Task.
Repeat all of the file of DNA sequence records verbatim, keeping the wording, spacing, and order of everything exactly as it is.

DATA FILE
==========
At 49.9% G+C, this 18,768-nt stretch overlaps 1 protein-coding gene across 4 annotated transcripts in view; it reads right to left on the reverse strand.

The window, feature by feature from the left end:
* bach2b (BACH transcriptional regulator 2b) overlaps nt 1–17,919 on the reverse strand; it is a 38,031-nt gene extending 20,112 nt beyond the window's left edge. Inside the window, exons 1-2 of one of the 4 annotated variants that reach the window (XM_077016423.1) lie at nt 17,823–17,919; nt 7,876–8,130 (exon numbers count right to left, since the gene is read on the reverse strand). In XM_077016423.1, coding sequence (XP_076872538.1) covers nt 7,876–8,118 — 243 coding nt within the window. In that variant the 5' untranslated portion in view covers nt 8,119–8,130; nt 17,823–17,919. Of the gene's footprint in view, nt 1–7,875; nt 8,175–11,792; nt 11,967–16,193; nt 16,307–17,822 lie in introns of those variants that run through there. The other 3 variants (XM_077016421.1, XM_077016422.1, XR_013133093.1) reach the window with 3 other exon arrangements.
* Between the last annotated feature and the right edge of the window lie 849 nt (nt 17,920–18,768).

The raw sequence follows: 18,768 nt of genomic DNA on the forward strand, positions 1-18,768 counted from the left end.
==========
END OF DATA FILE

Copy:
At 49.9% G+C, this 18,768-nt stretch overlaps 1 protein-coding gene across 4 annotated transcripts in view; it reads right to left on the reverse strand.

The window, feature by feature from the left end:
* bach2b (BACH transcriptional regulator 2b) overlaps nt 1–17,919 on the reverse strand; it is a 38,031-nt gene extending 20,112 nt beyond the window's left edge. Inside the window, exons 1-2 of one of the 4 annotated variants that reach the window (XM_077016423.1) lie at nt 17,823–17,919; nt 7,876–8,130 (exon numbers count right to left, since the gene is read on the reverse strand). In XM_077016423.1, coding sequence (XP_076872538.1) covers nt 7,876–8,118 — 243 coding nt within the window. In that variant the 5' untranslated portion in view covers nt 8,119–8,130; nt 17,823–17,919. Of the gene's footprint in view, nt 1–7,875; nt 8,175–11,792; nt 11,967–16,193; nt 16,307–17,822 lie in introns of those variants that run through there. The other 3 variants (XM_077016421.1, XM_077016422.1, XR_013133093.1) reach the window with 3 other exon arrangements.
* Between the last annotated feature and the right edge of the window lie 849 nt (nt 17,920–18,768).

The raw sequence follows: 18,768 nt of genomic DNA on the forward strand, positions 1-18,768 counted from the left end.